Yesterday, the House of Commons Finance Committee visited Saskatoon, Saskachewan to hear from a wide range of stakeholders and industry leaders.  Dennis Johnson, Saskachewan Polytechnic Vice President, Strategy and Business Development appeared before the committee representing Polytechnics Canada and the interests members from across Canada.  The following is the statement delivered to the committee:

Mr. Chair and Committee, thank you for having me here today as a representative of Polytechnics Canada’s Vice Chair, and president of Saskatchewan Polytechnic, Larry Rosia.   
As we come into the Fourth Industrial Revolution, Canada’s future looks bright.  We are well positioned to harness new technologies, to adopt new production processes, and to develop a workforce that has the future-forward skills needed to succeed in this new world of work.   

However, as bright as the prospective future looks, our economy faces wide-ranging challenges.  Two of these significant challenges are productivity and competitiveness.  As I will outline today, polytechnics are one important economic development lever that address these persistent challenges, but are under-utilized and under-leveraged in federal policy and programs.   

Polytechnics are leaders in creating innovation-led inclusive growth, and are leaders in the ways in which we contribute to made-in Canada talent development.   

This is how Canada’s polytechnics contribute to productivity and competitiveness most – innovation capacity and human capital development – yet, we can do more.  But only if the federal government can right-size, re-balance, and re-tool, its support for polytechnic education and innovation.  

Polytechnics build Canada’s innovation capacity by helping firms bridge the commercialization gap.  We move products from the laboratory and the shop floor, to markets and to people, and ultimately ensure that these products are creating revenue and income for Canadians.    

As much as connecting people to products, and makers to markets contributes to our productivity and competitiveness, in Canada we don’t value the near-to-market end of the innovation spectrum as highly as we value basic research.  Canada is great at supporting ideas, but we must be stronger in our support for the commercialization of those ideas.   

Disappointingly, of the $3.1 billion that the government spends annually on higher education R&D, only 1.7%, or $53 million, is available to the entire sector of polytechnics and colleges, primarily through one program.  The remainder goes to university-driven research, leaving important applied research successes to wither away or suffer from under-utilization.    

As you are aware, industry is critical to driving innovation.  Institutions like Saskatchewan Polytechnic are nimble and have strong track records of working with industry on applied research projects.  Yet, the lack of research funding and restrictive policies, prevents us from meeting the huge demand from companies for R&D projects that will lead to the commercialization of products and services, and that will diversify and grow the provincial and national economies.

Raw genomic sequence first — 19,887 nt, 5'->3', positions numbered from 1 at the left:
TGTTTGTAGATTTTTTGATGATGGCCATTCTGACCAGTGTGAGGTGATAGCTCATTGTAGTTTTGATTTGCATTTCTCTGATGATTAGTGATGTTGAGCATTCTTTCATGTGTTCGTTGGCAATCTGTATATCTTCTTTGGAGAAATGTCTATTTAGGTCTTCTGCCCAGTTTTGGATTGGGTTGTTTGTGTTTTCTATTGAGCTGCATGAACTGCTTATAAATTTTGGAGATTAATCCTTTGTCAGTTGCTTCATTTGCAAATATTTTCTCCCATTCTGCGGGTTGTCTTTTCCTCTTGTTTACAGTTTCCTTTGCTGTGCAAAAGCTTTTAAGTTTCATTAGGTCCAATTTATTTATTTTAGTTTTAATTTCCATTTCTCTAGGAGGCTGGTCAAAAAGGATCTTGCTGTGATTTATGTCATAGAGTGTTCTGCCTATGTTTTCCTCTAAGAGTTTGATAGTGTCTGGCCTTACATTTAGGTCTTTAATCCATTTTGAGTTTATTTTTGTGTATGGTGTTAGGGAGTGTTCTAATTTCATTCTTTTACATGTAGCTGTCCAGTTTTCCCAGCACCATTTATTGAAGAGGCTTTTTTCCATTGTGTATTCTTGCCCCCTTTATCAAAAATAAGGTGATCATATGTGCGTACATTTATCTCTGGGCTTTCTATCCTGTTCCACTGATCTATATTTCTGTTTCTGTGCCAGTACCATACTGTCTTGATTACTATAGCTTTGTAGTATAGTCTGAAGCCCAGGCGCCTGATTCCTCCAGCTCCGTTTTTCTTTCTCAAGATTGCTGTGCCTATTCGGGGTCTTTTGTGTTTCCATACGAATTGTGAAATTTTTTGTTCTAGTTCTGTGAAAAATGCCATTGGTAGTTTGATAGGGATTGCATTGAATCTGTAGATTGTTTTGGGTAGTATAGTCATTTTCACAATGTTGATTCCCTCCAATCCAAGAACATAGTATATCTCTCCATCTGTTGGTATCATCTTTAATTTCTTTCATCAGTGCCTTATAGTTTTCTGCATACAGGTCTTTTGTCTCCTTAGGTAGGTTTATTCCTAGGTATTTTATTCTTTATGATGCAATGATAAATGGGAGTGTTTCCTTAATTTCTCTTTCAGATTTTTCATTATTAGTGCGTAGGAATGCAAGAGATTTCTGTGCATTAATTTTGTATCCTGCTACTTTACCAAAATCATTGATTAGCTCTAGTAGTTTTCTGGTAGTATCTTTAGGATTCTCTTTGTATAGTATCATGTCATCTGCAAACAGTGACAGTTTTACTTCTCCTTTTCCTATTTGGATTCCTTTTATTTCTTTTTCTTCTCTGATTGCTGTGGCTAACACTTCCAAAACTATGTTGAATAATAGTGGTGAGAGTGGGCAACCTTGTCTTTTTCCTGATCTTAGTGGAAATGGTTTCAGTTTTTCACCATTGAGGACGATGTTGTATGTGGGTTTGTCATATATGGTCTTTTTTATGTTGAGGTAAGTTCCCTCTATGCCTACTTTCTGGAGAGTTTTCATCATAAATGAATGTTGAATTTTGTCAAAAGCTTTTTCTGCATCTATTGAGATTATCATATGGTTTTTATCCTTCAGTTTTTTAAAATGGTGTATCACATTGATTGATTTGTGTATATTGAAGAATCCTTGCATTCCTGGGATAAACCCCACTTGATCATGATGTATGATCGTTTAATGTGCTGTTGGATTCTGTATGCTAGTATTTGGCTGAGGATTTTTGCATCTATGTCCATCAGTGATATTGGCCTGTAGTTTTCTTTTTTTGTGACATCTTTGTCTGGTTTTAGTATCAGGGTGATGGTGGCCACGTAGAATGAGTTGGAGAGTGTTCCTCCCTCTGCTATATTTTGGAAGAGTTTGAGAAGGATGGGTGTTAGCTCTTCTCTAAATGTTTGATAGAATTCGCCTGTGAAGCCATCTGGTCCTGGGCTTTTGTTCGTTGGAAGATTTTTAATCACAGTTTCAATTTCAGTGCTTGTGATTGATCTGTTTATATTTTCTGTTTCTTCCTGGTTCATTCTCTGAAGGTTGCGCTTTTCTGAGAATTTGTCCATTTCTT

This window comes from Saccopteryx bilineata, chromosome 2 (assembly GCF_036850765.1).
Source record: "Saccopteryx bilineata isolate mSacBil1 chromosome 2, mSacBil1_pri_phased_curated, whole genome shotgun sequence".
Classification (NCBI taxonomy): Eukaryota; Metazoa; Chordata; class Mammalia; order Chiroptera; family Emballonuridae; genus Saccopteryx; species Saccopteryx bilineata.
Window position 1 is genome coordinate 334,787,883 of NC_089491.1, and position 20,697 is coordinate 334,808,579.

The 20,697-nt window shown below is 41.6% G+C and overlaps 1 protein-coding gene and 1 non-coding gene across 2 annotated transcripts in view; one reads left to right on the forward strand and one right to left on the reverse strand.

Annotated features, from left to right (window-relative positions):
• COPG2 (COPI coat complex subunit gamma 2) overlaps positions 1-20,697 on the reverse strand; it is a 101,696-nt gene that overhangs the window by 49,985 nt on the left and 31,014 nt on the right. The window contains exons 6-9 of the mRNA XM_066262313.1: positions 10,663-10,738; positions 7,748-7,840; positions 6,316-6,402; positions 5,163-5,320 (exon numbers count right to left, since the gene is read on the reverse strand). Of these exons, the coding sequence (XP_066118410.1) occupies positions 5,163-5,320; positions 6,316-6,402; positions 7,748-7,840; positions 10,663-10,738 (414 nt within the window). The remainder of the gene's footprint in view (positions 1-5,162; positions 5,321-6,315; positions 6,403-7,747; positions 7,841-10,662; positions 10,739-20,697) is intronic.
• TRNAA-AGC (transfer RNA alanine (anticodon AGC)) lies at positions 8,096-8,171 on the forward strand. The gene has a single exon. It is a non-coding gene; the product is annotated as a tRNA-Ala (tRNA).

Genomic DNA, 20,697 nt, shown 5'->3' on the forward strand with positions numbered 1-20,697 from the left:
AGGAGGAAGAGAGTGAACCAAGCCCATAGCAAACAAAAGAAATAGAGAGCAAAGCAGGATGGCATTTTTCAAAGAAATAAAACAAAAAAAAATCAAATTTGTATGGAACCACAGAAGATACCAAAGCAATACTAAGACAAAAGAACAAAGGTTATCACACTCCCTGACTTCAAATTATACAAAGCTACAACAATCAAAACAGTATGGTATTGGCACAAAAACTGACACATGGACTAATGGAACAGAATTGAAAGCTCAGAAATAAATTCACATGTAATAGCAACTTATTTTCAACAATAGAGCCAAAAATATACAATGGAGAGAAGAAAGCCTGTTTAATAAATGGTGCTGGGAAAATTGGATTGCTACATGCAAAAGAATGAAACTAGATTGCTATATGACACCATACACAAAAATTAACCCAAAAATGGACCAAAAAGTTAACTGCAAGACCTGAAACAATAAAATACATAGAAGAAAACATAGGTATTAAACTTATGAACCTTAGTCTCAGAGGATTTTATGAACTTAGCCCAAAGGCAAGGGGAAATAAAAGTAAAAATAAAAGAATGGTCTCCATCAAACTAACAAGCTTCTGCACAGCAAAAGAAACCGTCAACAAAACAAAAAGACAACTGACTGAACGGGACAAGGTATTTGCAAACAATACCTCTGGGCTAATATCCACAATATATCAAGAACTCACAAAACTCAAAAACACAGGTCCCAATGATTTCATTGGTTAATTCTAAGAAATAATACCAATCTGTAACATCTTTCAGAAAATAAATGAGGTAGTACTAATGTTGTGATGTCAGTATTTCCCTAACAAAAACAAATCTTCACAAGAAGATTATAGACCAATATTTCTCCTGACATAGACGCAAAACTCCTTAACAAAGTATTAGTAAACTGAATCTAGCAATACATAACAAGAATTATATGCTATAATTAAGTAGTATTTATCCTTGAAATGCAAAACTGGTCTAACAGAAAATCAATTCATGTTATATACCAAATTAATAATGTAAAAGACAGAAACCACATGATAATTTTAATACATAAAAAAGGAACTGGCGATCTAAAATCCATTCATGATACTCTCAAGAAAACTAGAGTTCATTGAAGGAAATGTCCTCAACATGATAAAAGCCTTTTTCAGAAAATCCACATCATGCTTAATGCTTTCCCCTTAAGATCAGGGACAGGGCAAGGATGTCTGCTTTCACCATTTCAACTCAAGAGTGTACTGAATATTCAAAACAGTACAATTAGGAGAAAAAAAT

In 2016 alone, the College and Community Innovation Program supported 2815 firms across Canada.  However, current funding levels cannot effectively meet this demand – presently, the program is oversubscribed and faces a $13 million-dollar shortfall.  The irony is that the message this sends to industry – that innovation is not that important, particularly for the small businesses that want to work with us to solve their problems – contradicts the Government’s message.  

To support innovation-led growth and productivity, we urge the Committee to support our call for the federal government to right-size it’s funding to polytechnic innovation by doubling its current $53 million-dollar commitment.   

On talent, we know the world of work is changing, and it is critically important that we invest in our people to support an innovative, productive, competitive, and inclusive new economy.  Though we have a number of recommendations on talent and skills, I want to focus in particular on the skilled trades.   

Canada’s polytechnics produce highly skilled, multidisciplinary talent that grows both the knowledge economy and the knowhow economy.   Yet, we often forget that the knowledge economy and the knowhow enable each other.  As the impact of technology increases, our skilled tradespeople are critical to success in the new world of work – they are in fact, automation enablers.    

The Government’s ambition to improve productivity and competitiveness, while reducing income inequality and growing Canada’s middle class, requires smarter use of higher education’s contribution to the economy and society.  Canada’s polytechnics are ready to contribute, and today I urge the Government to harness us better.   

I look forward to your questions and, should you wish, be more than happy to provide you with specific examples of our successes resulting from projects that have received federal funding.

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